The United States has long had a tradition of prohibiting the military from serving as the domestic police. We Americans consider a bad thing to have the military serving in that capacity. This tradition is reflected in the Posse Comitatus Act, which was enacted in 1878 and expressly prohibits U.S. military forces from engaging in domestic law enforcement.
The reason that Americans consider it a bad thing to have the military serve as cops is because militaries traditionally run roughshod over the rights and freedoms of the citizenry to a much greater extent than civilian cops do. The military mindset is: We’re at war, and everything must be done to win the war; we cannot surrender to the criminals.
The inevitable result is the type of things we’ve seen in the military’s war on terrorism — e.g., assassinations, murders, indefinite incarcerations, military tribunals, torture and sex abuse, denial of due process, cancellation of habeas corpus, kidnapping, rendition, bombing of wedding parties, missiles into cars, and so forth.
In the mind of the military, these types of things are considered perfectly normal because they’re part of waging war.
Thus, it’s not surprising that the Mexican people are now suffering major human-rights abuses at the hands of their own military forces, which are actively involved in waging that country’s war on drugs. The Mexican experience reminds us of why Americans have never wanted their military to be involved in enforcing the drug laws or any other domestic crime.
But if using the military for domestic law enforcement is a bad thing for Americans, then why isn’t it equally bad for Latin Americans?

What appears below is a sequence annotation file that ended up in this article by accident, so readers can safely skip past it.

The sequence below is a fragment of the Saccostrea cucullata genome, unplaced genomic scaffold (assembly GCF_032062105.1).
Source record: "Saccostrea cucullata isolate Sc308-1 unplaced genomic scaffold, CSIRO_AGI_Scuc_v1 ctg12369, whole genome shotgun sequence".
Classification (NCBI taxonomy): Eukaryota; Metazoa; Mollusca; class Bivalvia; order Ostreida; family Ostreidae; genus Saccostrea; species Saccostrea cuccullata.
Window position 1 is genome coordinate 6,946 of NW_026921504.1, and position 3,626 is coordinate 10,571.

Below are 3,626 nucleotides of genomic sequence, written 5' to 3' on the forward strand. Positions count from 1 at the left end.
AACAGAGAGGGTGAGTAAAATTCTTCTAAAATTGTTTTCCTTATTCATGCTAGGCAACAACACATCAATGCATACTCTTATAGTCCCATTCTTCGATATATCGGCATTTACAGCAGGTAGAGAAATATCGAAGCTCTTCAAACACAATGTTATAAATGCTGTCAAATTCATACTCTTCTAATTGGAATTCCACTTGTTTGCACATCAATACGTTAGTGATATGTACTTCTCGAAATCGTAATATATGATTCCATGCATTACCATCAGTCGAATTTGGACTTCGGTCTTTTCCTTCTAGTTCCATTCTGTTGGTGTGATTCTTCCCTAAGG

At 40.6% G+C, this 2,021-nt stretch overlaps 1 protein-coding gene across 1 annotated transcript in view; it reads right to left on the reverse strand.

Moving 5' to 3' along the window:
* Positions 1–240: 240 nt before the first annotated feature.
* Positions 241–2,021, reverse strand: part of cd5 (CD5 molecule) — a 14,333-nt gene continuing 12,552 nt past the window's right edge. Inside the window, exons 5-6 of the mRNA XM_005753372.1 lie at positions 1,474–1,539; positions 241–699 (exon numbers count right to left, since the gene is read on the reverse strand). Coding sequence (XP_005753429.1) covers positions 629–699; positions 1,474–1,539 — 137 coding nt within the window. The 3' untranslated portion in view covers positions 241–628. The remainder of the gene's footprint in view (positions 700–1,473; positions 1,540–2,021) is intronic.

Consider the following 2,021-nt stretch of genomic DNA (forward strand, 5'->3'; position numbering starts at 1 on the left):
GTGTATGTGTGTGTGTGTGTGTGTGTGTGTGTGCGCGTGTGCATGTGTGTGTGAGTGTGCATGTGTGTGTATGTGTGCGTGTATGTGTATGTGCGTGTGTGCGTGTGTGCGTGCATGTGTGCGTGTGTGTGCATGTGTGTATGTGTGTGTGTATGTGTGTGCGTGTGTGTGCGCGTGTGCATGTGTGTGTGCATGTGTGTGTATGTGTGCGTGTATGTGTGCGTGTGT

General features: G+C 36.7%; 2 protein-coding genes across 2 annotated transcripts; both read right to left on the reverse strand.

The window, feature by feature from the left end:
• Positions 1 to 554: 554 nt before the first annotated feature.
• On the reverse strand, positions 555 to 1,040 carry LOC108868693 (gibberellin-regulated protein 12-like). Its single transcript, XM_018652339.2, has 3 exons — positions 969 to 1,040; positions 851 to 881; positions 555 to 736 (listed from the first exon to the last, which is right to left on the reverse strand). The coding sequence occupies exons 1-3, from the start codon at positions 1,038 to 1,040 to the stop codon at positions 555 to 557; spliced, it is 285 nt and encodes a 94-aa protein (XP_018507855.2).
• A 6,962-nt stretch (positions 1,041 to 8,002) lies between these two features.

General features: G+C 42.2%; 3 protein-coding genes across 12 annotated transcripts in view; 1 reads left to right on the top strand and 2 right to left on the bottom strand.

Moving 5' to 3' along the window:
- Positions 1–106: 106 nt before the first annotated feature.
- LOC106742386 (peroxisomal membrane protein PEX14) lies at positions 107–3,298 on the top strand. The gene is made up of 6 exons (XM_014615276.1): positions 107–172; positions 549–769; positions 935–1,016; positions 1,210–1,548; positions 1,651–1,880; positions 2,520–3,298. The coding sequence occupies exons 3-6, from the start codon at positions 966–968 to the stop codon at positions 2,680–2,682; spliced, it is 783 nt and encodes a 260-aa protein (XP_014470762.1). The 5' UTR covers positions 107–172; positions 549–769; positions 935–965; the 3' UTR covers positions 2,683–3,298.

For years the U.S. military has been actively involved as a domestic law-enforcement force in Latin America as part of the war on drugs. Colombia and Peru are good examples. In fact, the U.S. military bases sprinkled throughout Latin America are oftentimes justified as part of the U.S. government’s global war on drugs.
Why should the U.S. government be subjecting Latin Americans to the U.S. military as part of domestic law enforcement in their countries when Americans won’t permit themselves to be subjected to it here at home? Isn’t the use of the U.S. military in the war on drugs in Latin America, while prohibited from doing so here at home, just part and parcel of the arrogance and hypocrisy that has long characterized U.S. foreign policy?
This double standard should be ended. The way to do so is by closing all U.S. military bases in Latin America and withdrawing all U.S. troops from that part of the world and discharging them. (Of course, ending the war on drugs would be good too.)
Another important step is to close the U.S. military’s School of the Americas, which trains the military personnel of Latin American countries. Unlike the United States, the regimes in those countries use their militaries as domestic cops, which produces the negative consequences that come with such a policy. Thus, by training foreign military forces with full knowledge that they are serving as domestic cops back home, the School of the Americas reinforces a policy in Latin America that is inherently bad — i.e., the use of the military as domestic cop.
Of course, the risk that Americans face is that the U.S. government will end the double standard and hypocrisy the other way — by abolishing or ignoring the Posse Comitatus Act and copying what Latin American countries do in using the military as domestic cops.
Indeed, the U.S. military is practically champing at the bit to be sent to the U.S.-Mexican border to participate in the war on drugs, the war on immigrants, the war on guns, and the war on terrorism.
The American people would be wise to not abandon their heritage of prohibiting the military from serving in that capacity. They should extend that prohibition to Latin America and all other foreign countries.